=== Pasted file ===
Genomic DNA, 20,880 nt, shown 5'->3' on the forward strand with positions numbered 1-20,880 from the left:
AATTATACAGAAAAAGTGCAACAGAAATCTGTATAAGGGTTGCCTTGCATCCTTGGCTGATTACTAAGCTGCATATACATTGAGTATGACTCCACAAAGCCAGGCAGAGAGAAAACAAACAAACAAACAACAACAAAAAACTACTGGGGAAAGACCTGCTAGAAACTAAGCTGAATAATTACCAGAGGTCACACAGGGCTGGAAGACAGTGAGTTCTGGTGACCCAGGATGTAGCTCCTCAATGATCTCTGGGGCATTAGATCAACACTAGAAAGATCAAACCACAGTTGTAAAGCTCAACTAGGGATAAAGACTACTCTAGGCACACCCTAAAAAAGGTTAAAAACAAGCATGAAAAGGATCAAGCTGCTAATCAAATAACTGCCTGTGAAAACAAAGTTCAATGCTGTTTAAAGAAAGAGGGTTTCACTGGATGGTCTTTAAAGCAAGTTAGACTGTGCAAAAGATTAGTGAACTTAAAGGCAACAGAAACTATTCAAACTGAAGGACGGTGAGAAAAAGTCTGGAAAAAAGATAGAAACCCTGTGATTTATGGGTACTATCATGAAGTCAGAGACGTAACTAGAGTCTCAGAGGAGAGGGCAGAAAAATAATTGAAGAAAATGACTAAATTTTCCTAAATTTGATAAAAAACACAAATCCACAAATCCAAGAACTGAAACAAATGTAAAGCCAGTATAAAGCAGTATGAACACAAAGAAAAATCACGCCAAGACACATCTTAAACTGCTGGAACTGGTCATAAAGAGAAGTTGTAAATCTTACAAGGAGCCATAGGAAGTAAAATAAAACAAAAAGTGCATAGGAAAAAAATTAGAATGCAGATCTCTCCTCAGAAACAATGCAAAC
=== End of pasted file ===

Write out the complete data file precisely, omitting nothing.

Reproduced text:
Genomic DNA, 20,880 nt, shown 5'->3' on the forward strand with positions numbered 1-20,880 from the left:
AATTATACAGAAAAAGTGCAACAGAAATCTGTATAAGGGTTGCCTTGCATCCTTGGCTGATTACTAAGCTGCATATACATTGAGTATGACTCCACAAAGCCAGGCAGAGAGAAAACAAACAAACAAACAACAACAAAAAACTACTGGGGAAAGACCTGCTAGAAACTAAGCTGAATAATTACCAGAGGTCACACAGGGCTGGAAGACAGTGAGTTCTGGTGACCCAGGATGTAGCTCCTCAATGATCTCTGGGGCATTAGATCAACACTAGAAAGATCAAACCACAGTTGTAAAGCTCAACTAGGGATAAAGACTACTCTAGGCACACCCTAAAAAAGGTTAAAAACAAGCATGAAAAGGATCAAGCTGCTAATCAAATAACTGCCTGTGAAAACAAAGTTCAATGCTGTTTAAAGAAAGAGGGTTTCACTGGATGGTCTTTAAAGCAAGTTAGACTGTGCAAAAGATTAGTGAACTTAAAGGCAACAGAAACTATTCAAACTGAAGGACGGTGAGAAAAAGTCTGGAAAAAAGATAGAAACCCTGTGATTTATGGGTACTATCATGAAGTCAGAGACGTAACTAGAGTCTCAGAGGAGAGGGCAGAAAAATAATTGAAGAAAATGACTAAATTTTCCTAAATTTGATAAAAAACACAAATCCACAAATCCAAGAACTGAAACAAATGTAAAGCCAGTATAAAGCAGTATGAACACAAAGAAAAATCACGCCAAGACACATCTTAAACTGCTGGAACTGGTCATAAAGAGAAGTTGTAAATCTTACAAGGAGCCATAGGAAGTAAAATAAAACAAAAAGTGCATAGGAAAAAAATTAGAATGCAGATCTCTCCTCAGAAACAATGCAAAC